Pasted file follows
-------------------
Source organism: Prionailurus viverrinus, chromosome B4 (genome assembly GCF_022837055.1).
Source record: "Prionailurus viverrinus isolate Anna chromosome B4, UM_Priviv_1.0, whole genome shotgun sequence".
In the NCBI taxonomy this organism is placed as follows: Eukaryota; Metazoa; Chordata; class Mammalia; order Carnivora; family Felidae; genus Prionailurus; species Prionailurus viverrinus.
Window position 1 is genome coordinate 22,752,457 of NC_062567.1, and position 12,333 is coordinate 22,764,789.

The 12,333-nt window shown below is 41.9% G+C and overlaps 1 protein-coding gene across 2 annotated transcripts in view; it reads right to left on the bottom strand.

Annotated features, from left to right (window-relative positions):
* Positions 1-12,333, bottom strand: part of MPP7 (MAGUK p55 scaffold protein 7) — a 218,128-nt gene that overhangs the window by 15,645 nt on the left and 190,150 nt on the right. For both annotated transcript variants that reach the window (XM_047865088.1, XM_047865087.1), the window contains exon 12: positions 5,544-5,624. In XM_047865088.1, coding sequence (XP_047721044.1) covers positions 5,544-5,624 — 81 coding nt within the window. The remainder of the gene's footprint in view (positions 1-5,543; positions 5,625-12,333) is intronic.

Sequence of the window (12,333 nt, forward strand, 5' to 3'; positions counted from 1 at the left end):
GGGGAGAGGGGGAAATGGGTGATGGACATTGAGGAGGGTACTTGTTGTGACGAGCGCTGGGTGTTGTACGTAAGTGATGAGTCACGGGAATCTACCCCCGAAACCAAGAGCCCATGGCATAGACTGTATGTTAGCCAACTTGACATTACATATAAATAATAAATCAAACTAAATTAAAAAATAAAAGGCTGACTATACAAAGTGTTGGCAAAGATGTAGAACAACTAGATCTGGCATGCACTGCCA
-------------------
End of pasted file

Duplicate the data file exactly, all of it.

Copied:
Source organism: Prionailurus viverrinus, chromosome B4 (genome assembly GCF_022837055.1).
Source record: "Prionailurus viverrinus isolate Anna chromosome B4, UM_Priviv_1.0, whole genome shotgun sequence".
In the NCBI taxonomy this organism is placed as follows: Eukaryota; Metazoa; Chordata; class Mammalia; order Carnivora; family Felidae; genus Prionailurus; species Prionailurus viverrinus.
Window position 1 is genome coordinate 22,752,457 of NC_062567.1, and position 12,333 is coordinate 22,764,789.

The 12,333-nt window shown below is 41.9% G+C and overlaps 1 protein-coding gene across 2 annotated transcripts in view; it reads right to left on the bottom strand.

Annotated features, from left to right (window-relative positions):
* Positions 1-12,333, bottom strand: part of MPP7 (MAGUK p55 scaffold protein 7) — a 218,128-nt gene that overhangs the window by 15,645 nt on the left and 190,150 nt on the right. For both annotated transcript variants that reach the window (XM_047865088.1, XM_047865087.1), the window contains exon 12: positions 5,544-5,624. In XM_047865088.1, coding sequence (XP_047721044.1) covers positions 5,544-5,624 — 81 coding nt within the window. The remainder of the gene's footprint in view (positions 1-5,543; positions 5,625-12,333) is intronic.

Sequence of the window (12,333 nt, forward strand, 5' to 3'; positions counted from 1 at the left end):
GGGGAGAGGGGGAAATGGGTGATGGACATTGAGGAGGGTACTTGTTGTGACGAGCGCTGGGTGTTGTACGTAAGTGATGAGTCACGGGAATCTACCCCCGAAACCAAGAGCCCATGGCATAGACTGTATGTTAGCCAACTTGACATTACATATAAATAATAAATCAAACTAAATTAAAAAATAAAAGGCTGACTATACAAAGTGTTGGCAAAGATGTAGAACAACTAGATCTGGCATGCACTGCCA